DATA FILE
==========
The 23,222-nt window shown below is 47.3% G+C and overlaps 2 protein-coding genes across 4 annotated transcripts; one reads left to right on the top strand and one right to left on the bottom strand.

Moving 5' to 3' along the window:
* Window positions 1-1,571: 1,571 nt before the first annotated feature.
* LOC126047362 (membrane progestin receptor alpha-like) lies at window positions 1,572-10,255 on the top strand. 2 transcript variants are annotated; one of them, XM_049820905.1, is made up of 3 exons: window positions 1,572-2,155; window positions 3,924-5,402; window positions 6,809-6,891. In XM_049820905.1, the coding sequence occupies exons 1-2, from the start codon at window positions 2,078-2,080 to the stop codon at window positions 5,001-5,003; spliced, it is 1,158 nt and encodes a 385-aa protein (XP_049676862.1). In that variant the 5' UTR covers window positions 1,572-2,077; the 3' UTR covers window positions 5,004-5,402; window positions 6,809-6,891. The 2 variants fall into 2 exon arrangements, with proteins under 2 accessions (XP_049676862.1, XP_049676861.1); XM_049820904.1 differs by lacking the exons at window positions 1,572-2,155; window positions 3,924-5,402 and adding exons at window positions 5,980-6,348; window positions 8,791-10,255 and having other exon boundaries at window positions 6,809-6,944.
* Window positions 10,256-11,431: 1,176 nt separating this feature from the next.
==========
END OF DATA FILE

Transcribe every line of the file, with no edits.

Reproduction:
The 23,222-nt window shown below is 47.3% G+C and overlaps 2 protein-coding genes across 4 annotated transcripts; one reads left to right on the top strand and one right to left on the bottom strand.

Moving 5' to 3' along the window:
* Window positions 1-1,571: 1,571 nt before the first annotated feature.
* LOC126047362 (membrane progestin receptor alpha-like) lies at window positions 1,572-10,255 on the top strand. 2 transcript variants are annotated; one of them, XM_049820905.1, is made up of 3 exons: window positions 1,572-2,155; window positions 3,924-5,402; window positions 6,809-6,891. In XM_049820905.1, the coding sequence occupies exons 1-2, from the start codon at window positions 2,078-2,080 to the stop codon at window positions 5,001-5,003; spliced, it is 1,158 nt and encodes a 385-aa protein (XP_049676862.1). In that variant the 5' UTR covers window positions 1,572-2,077; the 3' UTR covers window positions 5,004-5,402; window positions 6,809-6,891. The 2 variants fall into 2 exon arrangements, with proteins under 2 accessions (XP_049676862.1, XP_049676861.1); XM_049820904.1 differs by lacking the exons at window positions 1,572-2,155; window positions 3,924-5,402 and adding exons at window positions 5,980-6,348; window positions 8,791-10,255 and having other exon boundaries at window positions 6,809-6,944.
* Window positions 10,256-11,431: 1,176 nt separating this feature from the next.